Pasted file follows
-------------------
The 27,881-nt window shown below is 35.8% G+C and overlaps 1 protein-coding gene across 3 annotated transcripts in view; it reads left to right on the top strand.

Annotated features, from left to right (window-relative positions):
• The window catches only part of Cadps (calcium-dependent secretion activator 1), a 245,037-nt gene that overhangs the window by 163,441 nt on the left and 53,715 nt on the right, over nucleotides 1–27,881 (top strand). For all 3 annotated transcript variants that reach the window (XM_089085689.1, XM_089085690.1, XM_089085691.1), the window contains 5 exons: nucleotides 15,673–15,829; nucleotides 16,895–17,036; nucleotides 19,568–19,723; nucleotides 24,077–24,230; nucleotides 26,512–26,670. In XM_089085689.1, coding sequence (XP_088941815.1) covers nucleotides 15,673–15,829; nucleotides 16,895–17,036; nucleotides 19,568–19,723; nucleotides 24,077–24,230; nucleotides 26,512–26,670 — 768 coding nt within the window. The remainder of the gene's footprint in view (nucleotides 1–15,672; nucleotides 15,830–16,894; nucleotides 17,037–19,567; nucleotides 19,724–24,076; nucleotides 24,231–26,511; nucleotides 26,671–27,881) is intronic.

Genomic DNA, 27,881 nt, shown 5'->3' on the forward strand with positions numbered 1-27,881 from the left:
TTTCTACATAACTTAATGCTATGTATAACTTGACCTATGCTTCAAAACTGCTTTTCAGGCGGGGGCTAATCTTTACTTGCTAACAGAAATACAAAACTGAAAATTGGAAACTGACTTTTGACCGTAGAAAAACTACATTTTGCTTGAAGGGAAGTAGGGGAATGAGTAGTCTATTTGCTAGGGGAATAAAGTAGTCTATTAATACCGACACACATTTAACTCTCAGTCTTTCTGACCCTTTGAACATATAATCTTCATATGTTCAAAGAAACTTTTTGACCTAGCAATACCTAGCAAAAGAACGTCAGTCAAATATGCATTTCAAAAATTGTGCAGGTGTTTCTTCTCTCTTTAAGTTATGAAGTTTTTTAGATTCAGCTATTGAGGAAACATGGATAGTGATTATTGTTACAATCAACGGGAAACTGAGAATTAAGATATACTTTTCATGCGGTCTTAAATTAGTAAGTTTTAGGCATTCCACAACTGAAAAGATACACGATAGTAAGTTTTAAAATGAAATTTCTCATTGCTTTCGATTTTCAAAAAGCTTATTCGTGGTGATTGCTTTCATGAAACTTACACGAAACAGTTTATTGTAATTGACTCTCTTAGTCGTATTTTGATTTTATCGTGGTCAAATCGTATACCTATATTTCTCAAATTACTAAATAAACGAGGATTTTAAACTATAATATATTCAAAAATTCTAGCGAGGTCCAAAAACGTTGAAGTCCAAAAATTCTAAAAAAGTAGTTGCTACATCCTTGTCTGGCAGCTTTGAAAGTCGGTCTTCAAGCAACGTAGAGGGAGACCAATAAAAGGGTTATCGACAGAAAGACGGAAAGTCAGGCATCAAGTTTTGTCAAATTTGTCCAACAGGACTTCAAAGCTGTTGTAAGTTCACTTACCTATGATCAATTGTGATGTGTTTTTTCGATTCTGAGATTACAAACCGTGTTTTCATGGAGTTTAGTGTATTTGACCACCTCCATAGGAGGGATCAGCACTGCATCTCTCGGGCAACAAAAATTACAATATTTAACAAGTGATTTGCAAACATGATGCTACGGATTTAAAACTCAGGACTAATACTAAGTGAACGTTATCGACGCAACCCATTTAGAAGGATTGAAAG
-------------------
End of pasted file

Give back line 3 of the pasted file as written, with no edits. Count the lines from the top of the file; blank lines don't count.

• The window catches only part of Cadps (calcium-dependent secretion activator 1), a 245,037-nt gene that overhangs the window by 163,441 nt on the left and 53,715 nt on the right, over nucleotides 1–27,881 (top strand). For all 3 annotated transcript variants that reach the window (XM_089085689.1, XM_089085690.1, XM_089085691.1), the window contains 5 exons: nucleotides 15,673–15,829; nucleotides 16,895–17,036; nucleotides 19,568–19,723; nucleotides 24,077–24,230; nucleotides 26,512–26,670. In XM_089085689.1, coding sequence (XP_088941815.1) covers nucleotides 15,673–15,829; nucleotides 16,895–17,036; nucleotides 19,568–19,723; nucleotides 24,077–24,230; nucleotides 26,512–26,670 — 768 coding nt within the window. The remainder of the gene's footprint in view (nucleotides 1–15,672; nucleotides 15,830–16,894; nucleotides 17,037–19,567; nucleotides 19,724–24,076; nucleotides 24,231–26,511; nucleotides 26,671–27,881) is intronic.